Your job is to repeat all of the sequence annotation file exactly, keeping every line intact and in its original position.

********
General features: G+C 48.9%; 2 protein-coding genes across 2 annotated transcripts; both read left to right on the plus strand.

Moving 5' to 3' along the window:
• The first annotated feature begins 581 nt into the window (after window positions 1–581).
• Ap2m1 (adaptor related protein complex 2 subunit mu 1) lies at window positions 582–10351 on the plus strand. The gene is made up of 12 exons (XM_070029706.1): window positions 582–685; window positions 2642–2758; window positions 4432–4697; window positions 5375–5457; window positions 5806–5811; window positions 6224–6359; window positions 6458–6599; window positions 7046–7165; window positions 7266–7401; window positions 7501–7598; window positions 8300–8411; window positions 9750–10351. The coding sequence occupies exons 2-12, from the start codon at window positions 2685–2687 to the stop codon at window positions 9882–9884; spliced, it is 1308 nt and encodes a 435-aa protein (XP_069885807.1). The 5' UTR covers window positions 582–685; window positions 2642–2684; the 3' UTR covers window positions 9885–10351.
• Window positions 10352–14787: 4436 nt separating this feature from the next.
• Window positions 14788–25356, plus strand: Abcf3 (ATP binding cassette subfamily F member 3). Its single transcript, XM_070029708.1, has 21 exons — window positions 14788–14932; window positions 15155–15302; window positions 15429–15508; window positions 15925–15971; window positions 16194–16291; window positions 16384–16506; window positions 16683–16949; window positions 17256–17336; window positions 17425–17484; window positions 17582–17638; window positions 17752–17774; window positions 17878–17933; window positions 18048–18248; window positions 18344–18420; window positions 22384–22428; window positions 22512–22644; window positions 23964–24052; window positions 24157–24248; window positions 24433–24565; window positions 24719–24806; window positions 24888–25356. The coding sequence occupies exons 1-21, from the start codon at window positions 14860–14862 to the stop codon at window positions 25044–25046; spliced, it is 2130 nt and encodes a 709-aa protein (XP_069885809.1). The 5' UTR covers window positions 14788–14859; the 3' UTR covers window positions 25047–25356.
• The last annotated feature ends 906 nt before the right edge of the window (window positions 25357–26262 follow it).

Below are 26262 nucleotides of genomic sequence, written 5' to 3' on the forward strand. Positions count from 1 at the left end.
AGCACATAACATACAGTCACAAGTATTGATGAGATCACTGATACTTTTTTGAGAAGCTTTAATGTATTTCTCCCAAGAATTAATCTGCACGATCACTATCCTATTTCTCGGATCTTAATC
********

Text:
General features: G+C 48.9%; 2 protein-coding genes across 2 annotated transcripts; both read left to right on the plus strand.

Moving 5' to 3' along the window:
• The first annotated feature begins 581 nt into the window (after window positions 1–581).
• Ap2m1 (adaptor related protein complex 2 subunit mu 1) lies at window positions 582–10351 on the plus strand. The gene is made up of 12 exons (XM_070029706.1): window positions 582–685; window positions 2642–2758; window positions 4432–4697; window positions 5375–5457; window positions 5806–5811; window positions 6224–6359; window positions 6458–6599; window positions 7046–7165; window positions 7266–7401; window positions 7501–7598; window positions 8300–8411; window positions 9750–10351. The coding sequence occupies exons 2-12, from the start codon at window positions 2685–2687 to the stop codon at window positions 9882–9884; spliced, it is 1308 nt and encodes a 435-aa protein (XP_069885807.1). The 5' UTR covers window positions 582–685; window positions 2642–2684; the 3' UTR covers window positions 9885–10351.
• Window positions 10352–14787: 4436 nt separating this feature from the next.
• Window positions 14788–25356, plus strand: Abcf3 (ATP binding cassette subfamily F member 3). Its single transcript, XM_070029708.1, has 21 exons — window positions 14788–14932; window positions 15155–15302; window positions 15429–15508; window positions 15925–15971; window positions 16194–16291; window positions 16384–16506; window positions 16683–16949; window positions 17256–17336; window positions 17425–17484; window positions 17582–17638; window positions 17752–17774; window positions 17878–17933; window positions 18048–18248; window positions 18344–18420; window positions 22384–22428; window positions 22512–22644; window positions 23964–24052; window positions 24157–24248; window positions 24433–24565; window positions 24719–24806; window positions 24888–25356. The coding sequence occupies exons 1-21, from the start codon at window positions 14860–14862 to the stop codon at window positions 25044–25046; spliced, it is 2130 nt and encodes a 709-aa protein (XP_069885809.1). The 5' UTR covers window positions 14788–14859; the 3' UTR covers window positions 25047–25356.
• The last annotated feature ends 906 nt before the right edge of the window (window positions 25357–26262 follow it).

Below are 26262 nucleotides of genomic sequence, written 5' to 3' on the forward strand. Positions count from 1 at the left end.
AGCACATAACATACAGTCACAAGTATTGATGAGATCACTGATACTTTTTTGAGAAGCTTTAATGTATTTCTCCCAAGAATTAATCTGCACGATCACTATCCTATTTCTCGGATCTTAATC